March Market Update: Pricing for perfection

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For financial professionals only

Here's our latest market update. You can also download our summary for investors to share with your clients.

What's moving markets

Stock markets rounded out March, and the first quarter of 2024, in style as promising indications of a soft landing continued to encourage investors into risk assets. Resilient economic and positive inflation data made this possible despite most central banks holding interest rates at their current levels. The Swiss central bank however stole a march on the competition and became the first developed nation to begin cutting rates. 

An increase in consumer spending helped to drive the US economy which was confirmed to have grown at 3.2% in the last quarter of 2023, although inflation remained sticky however and saw a small year-on-year uptick in February to 3.2%. 

A resilient economy, slightly stickier inflation and a continuing strength in the jobs market helped the Fed to unanimously decide to leave interest rates at 5.25 – 5.5% for the fifth straight meeting. The latest dot plot remained unchanged however, with three 25bps cuts expected throughout 2024, a lot less than the six cuts the market expected at the beginning of the year. 

The UK is showing more positive signs as headline inflation fell more sharply than expected to 3.4% in February (down from 4% in January), taking it to the lowest level in 2 ½ years. Services inflation also fell, but less than expected from 6.5% to 6.1%.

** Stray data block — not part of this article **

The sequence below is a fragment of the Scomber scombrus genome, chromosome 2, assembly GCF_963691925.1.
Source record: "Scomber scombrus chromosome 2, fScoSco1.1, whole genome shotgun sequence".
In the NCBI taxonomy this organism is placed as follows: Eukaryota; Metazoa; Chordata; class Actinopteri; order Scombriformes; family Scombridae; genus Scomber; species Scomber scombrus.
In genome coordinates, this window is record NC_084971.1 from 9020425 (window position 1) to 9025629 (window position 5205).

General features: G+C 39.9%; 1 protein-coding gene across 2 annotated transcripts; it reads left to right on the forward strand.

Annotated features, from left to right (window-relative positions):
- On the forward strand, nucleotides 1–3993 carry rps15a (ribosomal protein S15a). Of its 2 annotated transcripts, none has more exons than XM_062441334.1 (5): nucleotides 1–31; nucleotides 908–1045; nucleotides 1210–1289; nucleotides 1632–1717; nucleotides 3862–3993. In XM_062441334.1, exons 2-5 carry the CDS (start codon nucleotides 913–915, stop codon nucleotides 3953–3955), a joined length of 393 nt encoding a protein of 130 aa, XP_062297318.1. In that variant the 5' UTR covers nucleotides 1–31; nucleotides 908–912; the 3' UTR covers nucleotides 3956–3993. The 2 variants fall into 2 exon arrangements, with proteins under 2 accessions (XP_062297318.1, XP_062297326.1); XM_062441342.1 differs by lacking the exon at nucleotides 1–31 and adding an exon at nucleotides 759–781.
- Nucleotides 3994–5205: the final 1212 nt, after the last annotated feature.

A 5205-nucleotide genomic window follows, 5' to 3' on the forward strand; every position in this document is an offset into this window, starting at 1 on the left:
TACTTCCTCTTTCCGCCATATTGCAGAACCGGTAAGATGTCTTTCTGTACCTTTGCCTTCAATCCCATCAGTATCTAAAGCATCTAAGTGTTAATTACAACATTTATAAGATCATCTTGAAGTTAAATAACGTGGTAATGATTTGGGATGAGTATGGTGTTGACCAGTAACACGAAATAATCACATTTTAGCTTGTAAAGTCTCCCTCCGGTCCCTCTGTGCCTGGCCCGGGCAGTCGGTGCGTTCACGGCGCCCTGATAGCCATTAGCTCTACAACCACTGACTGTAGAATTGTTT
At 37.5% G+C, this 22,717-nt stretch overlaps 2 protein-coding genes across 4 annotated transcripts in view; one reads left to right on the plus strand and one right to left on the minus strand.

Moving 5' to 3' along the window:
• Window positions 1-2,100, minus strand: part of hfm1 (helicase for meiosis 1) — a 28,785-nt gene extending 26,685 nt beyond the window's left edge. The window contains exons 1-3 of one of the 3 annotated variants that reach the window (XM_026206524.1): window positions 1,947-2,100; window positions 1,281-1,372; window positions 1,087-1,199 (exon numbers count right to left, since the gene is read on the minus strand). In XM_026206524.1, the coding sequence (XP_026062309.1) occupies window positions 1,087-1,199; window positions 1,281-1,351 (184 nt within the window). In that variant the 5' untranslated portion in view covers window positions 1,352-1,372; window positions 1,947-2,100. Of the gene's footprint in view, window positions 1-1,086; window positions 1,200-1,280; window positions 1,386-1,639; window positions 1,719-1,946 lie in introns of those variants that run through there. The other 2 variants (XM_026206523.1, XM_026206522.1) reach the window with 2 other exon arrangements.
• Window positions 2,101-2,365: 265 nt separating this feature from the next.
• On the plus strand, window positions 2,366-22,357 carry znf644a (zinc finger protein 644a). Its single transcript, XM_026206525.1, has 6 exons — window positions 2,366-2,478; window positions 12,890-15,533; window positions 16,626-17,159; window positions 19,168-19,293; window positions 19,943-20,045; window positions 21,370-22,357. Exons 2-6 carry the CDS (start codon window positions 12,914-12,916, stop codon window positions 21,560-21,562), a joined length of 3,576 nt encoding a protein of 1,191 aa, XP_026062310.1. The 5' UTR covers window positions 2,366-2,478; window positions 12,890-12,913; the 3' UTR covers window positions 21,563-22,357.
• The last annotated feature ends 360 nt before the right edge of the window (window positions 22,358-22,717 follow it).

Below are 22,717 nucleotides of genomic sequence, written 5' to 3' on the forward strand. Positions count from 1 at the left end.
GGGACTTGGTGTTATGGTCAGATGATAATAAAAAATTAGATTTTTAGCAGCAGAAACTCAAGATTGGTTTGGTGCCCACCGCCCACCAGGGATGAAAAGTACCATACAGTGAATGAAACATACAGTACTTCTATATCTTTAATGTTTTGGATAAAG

The Bank of England (BoE) Monetary Policy Committee consequently kept rates at a 16 year high of 5.25%, although Governor Andrew Bailey stated inflation and the economy is moving in the right direction which was complemented by a dovish shift in votes, with the two remaining hawks on the committee voting for no change rather than a hike. As a result, markets are now pricing in the potential that the BoE may cut rates in advance of the Fed. In a rare further boost for the UK the Office for Budget Responsibility revised their economic growth projections upwards and predicted the UK will see between 0.8% and 1.9% GDP growth for 2024 and 2025 respectively. 

Headline inflation in the Eurozone also fell to 2.6%, down from January’s 2.8%. Falling rates and a spluttering Euro-area economy saw economists predict the European Central Bank (ECB) will make mid-year interest rate cuts. Despite this, the ECB kept rates at historically high levels (the main refinancing rate stayed at 4.5% and the main deposit facility rate at 4%) to try and balance concerns over a possible recession and persistent inflationary pressures.

In the end of an era, Japan raised interest rates for the first time in 17 years and in doing so, ended the world’s last negative interest rate policy. The Bank of Japan also announced they are ending its yield curve control policy. Japanese stock markets continued to steal the limelight year to date, as corporate governance reforms continue to be implemented. 

In February, China set its annual growth target at 5% for 2024 – perhaps an ambitious goal considering the property slump and persistent deflation hampering the economy which  put pressure on policy makers to ramp up stimulus and support measures. 

Asset class implications